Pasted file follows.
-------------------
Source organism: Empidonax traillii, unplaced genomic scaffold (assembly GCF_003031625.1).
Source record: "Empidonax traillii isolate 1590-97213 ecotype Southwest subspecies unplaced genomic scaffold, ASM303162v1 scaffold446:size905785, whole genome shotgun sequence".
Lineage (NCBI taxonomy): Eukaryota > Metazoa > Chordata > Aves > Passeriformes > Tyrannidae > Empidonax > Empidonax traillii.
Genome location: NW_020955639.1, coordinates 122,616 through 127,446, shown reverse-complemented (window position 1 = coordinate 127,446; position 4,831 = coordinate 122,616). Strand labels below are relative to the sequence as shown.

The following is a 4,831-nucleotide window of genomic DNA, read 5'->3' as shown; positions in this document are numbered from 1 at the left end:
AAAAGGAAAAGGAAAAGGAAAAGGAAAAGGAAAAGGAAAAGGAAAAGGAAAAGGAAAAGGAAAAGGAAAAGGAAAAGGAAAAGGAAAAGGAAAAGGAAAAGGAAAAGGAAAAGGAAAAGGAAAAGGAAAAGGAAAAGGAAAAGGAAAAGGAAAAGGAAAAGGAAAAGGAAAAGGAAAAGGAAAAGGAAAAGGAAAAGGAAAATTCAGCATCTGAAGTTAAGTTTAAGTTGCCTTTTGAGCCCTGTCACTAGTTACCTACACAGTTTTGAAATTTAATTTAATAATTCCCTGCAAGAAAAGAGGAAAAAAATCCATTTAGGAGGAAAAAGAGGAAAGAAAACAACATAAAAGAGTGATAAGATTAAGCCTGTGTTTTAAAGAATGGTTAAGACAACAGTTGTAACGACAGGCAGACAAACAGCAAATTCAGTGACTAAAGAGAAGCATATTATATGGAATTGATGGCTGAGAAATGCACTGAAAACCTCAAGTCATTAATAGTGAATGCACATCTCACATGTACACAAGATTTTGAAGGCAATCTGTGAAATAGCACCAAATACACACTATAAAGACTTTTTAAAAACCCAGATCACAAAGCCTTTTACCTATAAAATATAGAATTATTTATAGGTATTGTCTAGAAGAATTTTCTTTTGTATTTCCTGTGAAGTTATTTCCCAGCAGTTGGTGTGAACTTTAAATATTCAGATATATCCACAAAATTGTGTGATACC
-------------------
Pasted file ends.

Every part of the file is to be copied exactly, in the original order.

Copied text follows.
Source organism: Empidonax traillii, unplaced genomic scaffold (assembly GCF_003031625.1).
Source record: "Empidonax traillii isolate 1590-97213 ecotype Southwest subspecies unplaced genomic scaffold, ASM303162v1 scaffold446:size905785, whole genome shotgun sequence".
Lineage (NCBI taxonomy): Eukaryota > Metazoa > Chordata > Aves > Passeriformes > Tyrannidae > Empidonax > Empidonax traillii.
Genome location: NW_020955639.1, coordinates 122,616 through 127,446, shown reverse-complemented (window position 1 = coordinate 127,446; position 4,831 = coordinate 122,616). Strand labels below are relative to the sequence as shown.

The following is a 4,831-nucleotide window of genomic DNA, read 5'->3' as shown; positions in this document are numbered from 1 at the left end:
AAAAGGAAAAGGAAAAGGAAAAGGAAAAGGAAAAGGAAAAGGAAAAGGAAAAGGAAAAGGAAAAGGAAAAGGAAAAGGAAAAGGAAAAGGAAAAGGAAAAGGAAAAGGAAAAGGAAAAGGAAAAGGAAAAGGAAAAGGAAAAGGAAAAGGAAAAGGAAAAGGAAAAGGAAAAGGAAAAGGAAAAGGAAAAGGAAAAGGAAAATTCAGCATCTGAAGTTAAGTTTAAGTTGCCTTTTGAGCCCTGTCACTAGTTACCTACACAGTTTTGAAATTTAATTTAATAATTCCCTGCAAGAAAAGAGGAAAAAAATCCATTTAGGAGGAAAAAGAGGAAAGAAAACAACATAAAAGAGTGATAAGATTAAGCCTGTGTTTTAAAGAATGGTTAAGACAACAGTTGTAACGACAGGCAGACAAACAGCAAATTCAGTGACTAAAGAGAAGCATATTATATGGAATTGATGGCTGAGAAATGCACTGAAAACCTCAAGTCATTAATAGTGAATGCACATCTCACATGTACACAAGATTTTGAAGGCAATCTGTGAAATAGCACCAAATACACACTATAAAGACTTTTTAAAAACCCAGATCACAAAGCCTTTTACCTATAAAATATAGAATTATTTATAGGTATTGTCTAGAAGAATTTTCTTTTGTATTTCCTGTGAAGTTATTTCCCAGCAGTTGGTGTGAACTTTAAATATTCAGATATATCCACAAAATTGTGTGATACC